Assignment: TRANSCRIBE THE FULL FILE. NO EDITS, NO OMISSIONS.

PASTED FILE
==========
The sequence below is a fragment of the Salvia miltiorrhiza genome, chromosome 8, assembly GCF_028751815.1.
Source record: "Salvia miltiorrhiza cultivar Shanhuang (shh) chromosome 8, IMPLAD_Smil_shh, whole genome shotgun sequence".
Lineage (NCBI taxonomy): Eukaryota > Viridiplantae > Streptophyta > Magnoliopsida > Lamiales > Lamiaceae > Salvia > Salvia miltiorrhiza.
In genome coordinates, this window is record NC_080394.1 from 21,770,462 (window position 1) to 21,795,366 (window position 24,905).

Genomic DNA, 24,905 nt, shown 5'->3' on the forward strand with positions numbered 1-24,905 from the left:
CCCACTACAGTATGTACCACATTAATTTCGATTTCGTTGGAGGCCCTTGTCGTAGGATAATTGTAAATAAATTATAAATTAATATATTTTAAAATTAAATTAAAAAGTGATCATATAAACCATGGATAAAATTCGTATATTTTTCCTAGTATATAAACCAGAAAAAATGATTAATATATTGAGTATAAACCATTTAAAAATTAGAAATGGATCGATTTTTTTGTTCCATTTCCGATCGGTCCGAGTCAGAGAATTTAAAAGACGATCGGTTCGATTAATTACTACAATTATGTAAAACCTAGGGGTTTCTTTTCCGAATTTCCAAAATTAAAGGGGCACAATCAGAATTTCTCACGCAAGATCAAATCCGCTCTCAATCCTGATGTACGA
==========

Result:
The sequence below is a fragment of the Salvia miltiorrhiza genome, chromosome 8, assembly GCF_028751815.1.
Source record: "Salvia miltiorrhiza cultivar Shanhuang (shh) chromosome 8, IMPLAD_Smil_shh, whole genome shotgun sequence".
Lineage (NCBI taxonomy): Eukaryota > Viridiplantae > Streptophyta > Magnoliopsida > Lamiales > Lamiaceae > Salvia > Salvia miltiorrhiza.
In genome coordinates, this window is record NC_080394.1 from 21,770,462 (window position 1) to 21,795,366 (window position 24,905).

Genomic DNA, 24,905 nt, shown 5'->3' on the forward strand with positions numbered 1-24,905 from the left:
CCCACTACAGTATGTACCACATTAATTTCGATTTCGTTGGAGGCCCTTGTCGTAGGATAATTGTAAATAAATTATAAATTAATATATTTTAAAATTAAATTAAAAAGTGATCATATAAACCATGGATAAAATTCGTATATTTTTCCTAGTATATAAACCAGAAAAAATGATTAATATATTGAGTATAAACCATTTAAAAATTAGAAATGGATCGATTTTTTTGTTCCATTTCCGATCGGTCCGAGTCAGAGAATTTAAAAGACGATCGGTTCGATTAATTACTACAATTATGTAAAACCTAGGGGTTTCTTTTCCGAATTTCCAAAATTAAAGGGGCACAATCAGAATTTCTCACGCAAGATCAAATCCGCTCTCAATCCTGATGTACGA